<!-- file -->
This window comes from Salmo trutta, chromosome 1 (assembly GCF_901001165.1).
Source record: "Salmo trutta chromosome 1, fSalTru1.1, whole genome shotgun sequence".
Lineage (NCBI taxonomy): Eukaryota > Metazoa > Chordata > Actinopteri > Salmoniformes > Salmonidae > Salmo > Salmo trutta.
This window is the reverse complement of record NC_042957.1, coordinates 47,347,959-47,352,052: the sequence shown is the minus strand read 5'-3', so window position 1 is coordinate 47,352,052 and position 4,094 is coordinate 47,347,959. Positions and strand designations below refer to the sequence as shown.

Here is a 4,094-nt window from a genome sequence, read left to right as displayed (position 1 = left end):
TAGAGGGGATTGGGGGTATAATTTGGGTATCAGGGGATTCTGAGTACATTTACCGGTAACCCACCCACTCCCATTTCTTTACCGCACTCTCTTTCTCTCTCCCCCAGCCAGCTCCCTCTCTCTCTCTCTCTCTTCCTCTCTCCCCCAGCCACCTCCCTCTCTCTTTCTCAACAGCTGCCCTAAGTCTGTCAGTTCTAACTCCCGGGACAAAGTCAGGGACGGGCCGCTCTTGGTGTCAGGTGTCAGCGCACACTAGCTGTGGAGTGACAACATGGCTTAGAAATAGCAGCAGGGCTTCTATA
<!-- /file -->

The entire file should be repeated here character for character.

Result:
This window comes from Salmo trutta, chromosome 1 (assembly GCF_901001165.1).
Source record: "Salmo trutta chromosome 1, fSalTru1.1, whole genome shotgun sequence".
Lineage (NCBI taxonomy): Eukaryota > Metazoa > Chordata > Actinopteri > Salmoniformes > Salmonidae > Salmo > Salmo trutta.
This window is the reverse complement of record NC_042957.1, coordinates 47,347,959-47,352,052: the sequence shown is the minus strand read 5'-3', so window position 1 is coordinate 47,352,052 and position 4,094 is coordinate 47,347,959. Positions and strand designations below refer to the sequence as shown.

Here is a 4,094-nt window from a genome sequence, read left to right as displayed (position 1 = left end):
TAGAGGGGATTGGGGGTATAATTTGGGTATCAGGGGATTCTGAGTACATTTACCGGTAACCCACCCACTCCCATTTCTTTACCGCACTCTCTTTCTCTCTCCCCCAGCCAGCTCCCTCTCTCTCTCTCTCTCTTCCTCTCTCCCCCAGCCACCTCCCTCTCTCTTTCTCAACAGCTGCCCTAAGTCTGTCAGTTCTAACTCCCGGGACAAAGTCAGGGACGGGCCGCTCTTGGTGTCAGGTGTCAGCGCACACTAGCTGTGGAGTGACAACATGGCTTAGAAATAGCAGCAGGGCTTCTATA